Stem cells that were successfully transplanted don't behave normally as in a healthy person without a bone marrow transplant, found a new USC and Stanford study, conducted in mice.
Bone marrow transplants, which involve transplanting healthy blood stem cells, offer the best treatment for many types of cancers, blood disorders and immune diseases. Even though 22,000 of these procedures are performed each year in the US, much remains to be understood about how they work.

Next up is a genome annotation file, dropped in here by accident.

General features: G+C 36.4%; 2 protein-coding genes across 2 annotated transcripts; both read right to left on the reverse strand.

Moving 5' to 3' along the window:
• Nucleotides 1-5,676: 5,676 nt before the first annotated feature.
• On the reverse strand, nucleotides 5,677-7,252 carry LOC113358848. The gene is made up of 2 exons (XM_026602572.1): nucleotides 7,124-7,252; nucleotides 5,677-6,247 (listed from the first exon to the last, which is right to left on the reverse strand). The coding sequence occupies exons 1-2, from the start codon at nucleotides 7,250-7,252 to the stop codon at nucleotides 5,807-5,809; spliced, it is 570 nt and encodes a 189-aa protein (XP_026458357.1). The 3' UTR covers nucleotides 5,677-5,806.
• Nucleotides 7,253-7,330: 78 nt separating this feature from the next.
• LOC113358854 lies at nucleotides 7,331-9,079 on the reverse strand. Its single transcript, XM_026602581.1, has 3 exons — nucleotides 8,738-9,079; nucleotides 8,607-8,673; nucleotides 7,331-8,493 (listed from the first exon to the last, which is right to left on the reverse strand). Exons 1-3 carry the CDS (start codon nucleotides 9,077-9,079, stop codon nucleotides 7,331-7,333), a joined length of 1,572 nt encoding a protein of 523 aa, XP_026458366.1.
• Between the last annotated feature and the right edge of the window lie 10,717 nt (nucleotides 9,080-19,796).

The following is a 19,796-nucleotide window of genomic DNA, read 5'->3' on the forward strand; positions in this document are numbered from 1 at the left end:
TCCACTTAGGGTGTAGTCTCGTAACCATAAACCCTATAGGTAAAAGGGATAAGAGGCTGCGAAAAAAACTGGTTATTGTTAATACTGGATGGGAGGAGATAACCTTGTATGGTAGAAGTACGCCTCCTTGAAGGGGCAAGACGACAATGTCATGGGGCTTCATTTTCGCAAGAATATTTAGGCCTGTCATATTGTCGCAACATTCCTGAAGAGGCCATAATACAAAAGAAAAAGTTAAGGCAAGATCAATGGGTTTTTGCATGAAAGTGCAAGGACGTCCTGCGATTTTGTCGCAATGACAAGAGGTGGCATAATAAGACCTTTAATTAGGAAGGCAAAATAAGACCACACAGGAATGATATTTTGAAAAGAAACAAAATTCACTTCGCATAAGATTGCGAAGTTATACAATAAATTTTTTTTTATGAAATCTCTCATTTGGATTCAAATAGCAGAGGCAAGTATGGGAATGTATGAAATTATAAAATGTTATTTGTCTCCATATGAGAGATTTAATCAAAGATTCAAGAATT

The findings appeared in Proceedings of the National Academy of the Sciences (PNAS).
In a series of experiments, scientists learned that when transplanted into an irradiated mouse, only a very small minority of the stem cells produce blood and immune cells, while many other stem cells become dormant and do nothing. In addition, post-radiation, this handful of "super producer" stem cells also become biased towards producing only certain types of immune cells. However, the overall blood and immune system, still tends to remain balanced.